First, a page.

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Basking!
The making of the image for the IRTC.

In the dead of winter a cat is treated to a vision of summer to come.


By Jeff M. Thomas
jeff@twilightfair.com
(This site is hastily thrown together with no polish whatsoever. It may improve some day, but probably not, I do internet work for a living so doing it on my spare time is not a high priority :-)

This is the image submitted to the IRTC. Hopefully I'll render a bigger one with anti-aliasing soon, but as it was this version finished rendering at 11:47pm on the final day of submitting (April 30th) while I was typing up my submittal form and putting together the .zip file. Then as I was going to the site to upload it, with 2 minutes to spare, I thought, "Oh no! What if they're on Central or East Coast time!" Fortunately they weren't and I got in just under the wire.

Here is a full sized antialiased version of the same image, you can see how the quality was hurt by my last minute rush to complete it. If I had submitted this version I probably would have placed in the top 10 (it placed 11). My own fault.

I am a programmer by trade, so Povray's scene description language is right up my ally, once I found my way around it's idiosyncrasies. I love that it allows me to be visually creative using my greatest pleasures, imagination and code.

Here is the submition text doc Basking.txt. It has some in depth comments on how the image was created and what the various parts are (isosurfaces, CSG, etc. etc.). I'm not going to re-hash it all here, but rather provide images of the various stages I went through with some commentary.
Here is the final scanned in and colored version of the window. I finished drawing it the morning of last day I could submit to the contest which was a really bad idea. Because I had so little time to clean it up, break it down into masks and code it into the pov file I didn't get to really pollish it up like I would have liked. As a result the rendered colors aren't quite right and much of the detail is lost in the finished product. Ahh, well another lesson learned.
One of the very first image checks testing the placement of the window, isosurface benches, and the back light. Yes, the far bench is in the final picture, you just can't see it.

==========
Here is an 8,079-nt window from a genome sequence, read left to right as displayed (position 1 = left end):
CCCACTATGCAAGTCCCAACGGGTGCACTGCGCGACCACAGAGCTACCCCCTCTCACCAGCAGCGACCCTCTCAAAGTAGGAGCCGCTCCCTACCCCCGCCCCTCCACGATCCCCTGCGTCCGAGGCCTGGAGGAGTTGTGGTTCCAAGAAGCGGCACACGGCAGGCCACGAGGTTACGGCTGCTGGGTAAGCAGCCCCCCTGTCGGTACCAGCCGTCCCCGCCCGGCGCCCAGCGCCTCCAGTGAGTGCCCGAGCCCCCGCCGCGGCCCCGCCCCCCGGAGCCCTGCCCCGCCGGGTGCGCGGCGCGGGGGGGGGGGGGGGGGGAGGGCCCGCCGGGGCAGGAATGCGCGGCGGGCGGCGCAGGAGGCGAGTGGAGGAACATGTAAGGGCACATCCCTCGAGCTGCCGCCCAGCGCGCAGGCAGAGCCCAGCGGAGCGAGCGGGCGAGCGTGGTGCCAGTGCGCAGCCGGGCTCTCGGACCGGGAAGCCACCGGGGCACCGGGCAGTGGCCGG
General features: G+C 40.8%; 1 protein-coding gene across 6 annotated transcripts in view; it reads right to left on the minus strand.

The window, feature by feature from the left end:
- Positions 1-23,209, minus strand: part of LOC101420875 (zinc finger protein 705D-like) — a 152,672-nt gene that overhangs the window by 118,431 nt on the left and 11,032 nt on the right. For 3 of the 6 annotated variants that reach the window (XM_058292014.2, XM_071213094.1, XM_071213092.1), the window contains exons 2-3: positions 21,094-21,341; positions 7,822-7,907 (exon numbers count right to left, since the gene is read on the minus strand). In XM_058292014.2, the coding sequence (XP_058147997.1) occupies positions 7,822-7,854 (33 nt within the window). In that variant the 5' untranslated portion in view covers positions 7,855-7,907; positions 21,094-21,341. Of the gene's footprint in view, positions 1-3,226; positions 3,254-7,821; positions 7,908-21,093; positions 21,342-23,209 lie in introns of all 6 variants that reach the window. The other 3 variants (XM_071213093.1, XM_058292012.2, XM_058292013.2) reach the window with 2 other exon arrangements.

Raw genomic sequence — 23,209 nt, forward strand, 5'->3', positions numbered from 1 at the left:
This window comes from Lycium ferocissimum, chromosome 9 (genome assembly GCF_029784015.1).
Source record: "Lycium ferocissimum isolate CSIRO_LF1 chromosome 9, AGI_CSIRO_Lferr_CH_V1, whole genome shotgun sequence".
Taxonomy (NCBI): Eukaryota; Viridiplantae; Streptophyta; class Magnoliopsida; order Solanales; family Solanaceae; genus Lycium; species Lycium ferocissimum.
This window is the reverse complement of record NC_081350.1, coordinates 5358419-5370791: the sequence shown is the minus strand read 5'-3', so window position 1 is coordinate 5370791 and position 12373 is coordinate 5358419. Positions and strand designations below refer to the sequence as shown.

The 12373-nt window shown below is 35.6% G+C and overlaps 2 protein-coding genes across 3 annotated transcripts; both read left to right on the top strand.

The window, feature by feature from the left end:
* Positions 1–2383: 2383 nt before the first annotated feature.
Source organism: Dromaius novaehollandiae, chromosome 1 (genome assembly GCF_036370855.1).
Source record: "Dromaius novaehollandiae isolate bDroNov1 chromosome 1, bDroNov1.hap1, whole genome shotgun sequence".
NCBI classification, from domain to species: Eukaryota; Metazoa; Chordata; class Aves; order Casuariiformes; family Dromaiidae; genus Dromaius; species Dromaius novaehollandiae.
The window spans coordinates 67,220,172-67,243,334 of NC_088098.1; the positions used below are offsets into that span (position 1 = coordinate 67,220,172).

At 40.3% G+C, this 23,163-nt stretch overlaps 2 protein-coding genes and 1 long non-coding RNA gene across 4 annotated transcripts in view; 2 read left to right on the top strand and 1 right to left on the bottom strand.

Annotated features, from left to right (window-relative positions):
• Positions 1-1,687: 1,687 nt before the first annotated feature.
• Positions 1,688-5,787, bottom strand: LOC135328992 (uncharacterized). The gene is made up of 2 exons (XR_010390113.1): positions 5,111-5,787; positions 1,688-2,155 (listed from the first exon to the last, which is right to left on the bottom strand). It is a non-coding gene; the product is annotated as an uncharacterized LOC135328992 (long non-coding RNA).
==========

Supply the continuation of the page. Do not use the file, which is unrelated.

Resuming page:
Building a flying buttress with the work light on. Note also more detail in the snow height-map with the background path and pit where the foreground bench is located. The pile just right of center middle was used as a maker.
A CSG Lamp. I had fun making this while watching TV with my wife one night. It's cool how you can make complex objects with the clever use of primitives.
A lamp in place. I really built these to highlight the rough surfaces of the isosurface stone I was going to use, like in my previous entry Ahhh, Sunlight. However, combining all those stone isosurfaces with the area lights from the sky and the area lights/photons from the back lit window PLUS the 25 glass isosurfaces for the window itself and things just got too slow. So I dropped the isosurface wall, which didn't read well from so far away anyway, and kept the lamps. I was also planning to make a bracket for them someday...
Now things are really coming together. I'm playing with my first version of the 'snowing' macro that dumps blobs onto things. This version was based heavily on one used by Tom Melly in his entry for the January-February 2002 competition, Lucy's Arrival for which he won 'Honorable Mention: Artistic Merit'. (Hey, borrow from the best I always say :-) This version was too lumpy for my taste so I later smoothed it out and added a layered effect.
An isosurface icicle. Another fun thing to build, though I never really got the glossy, clear, 'wet' texture that I wanted on it.
Getting better and better. I've got a really nice layered effect on the programmatic snow. The icicles are up. I've imported some trees from Andrew Clinton's excellent Spline Tree include and heaped snow on them. There's a test window showing the photons at work and some more props from Ahh, Sunlight.
Imported the cat, now I'm working on making it a calico.
Ok, I've brought in the cat and put its prints on the ground snow height-map, but now I need to put prints on the snow on the bench (unless it levitated up there). Problem is that the snow on the bench is a blob. So I took a sample of the cat's prints from the ground height-map, inverted it, brought it in and positioned it where I wanted it (shown here, a little too big and too far to the right). Then I flipped it over and put it in a difference CSG with the bench snow blob. Turned out better than I'd hoped.
All together now, just awaiting the final window. Notice the the window has a frame now, a nice touch suggested by my step father. It turned out to be not as hard as I though it would be but getting the arch over the top was a trick. Also notice the statue in the lower right that got cut from the final. I wanted to add angel wings to her but just never got the time and didn't feel she really fit in. Good thing to, if I'd kept her the final render would have taken too long.

A fun top-down view I used to help position things. Note the missing glass in the window for speed.

The ground snow height map (about half size).

At one point during the journey to make this image I wanted to make a statue, but I didn't want it to look like a Poser model with a stone texture. So I experimented with 'stoning' a Poser model by shooting zillions of little spheres at it from all angles and making a blob. As you can see the result is kind of odd. In this example the spheres were only shot from the front (so parts of the hands were blocked by the fingers) but for some reason they would never hit the 'Abdomen' part of the woman union.

When in doubt, go surreal I always say.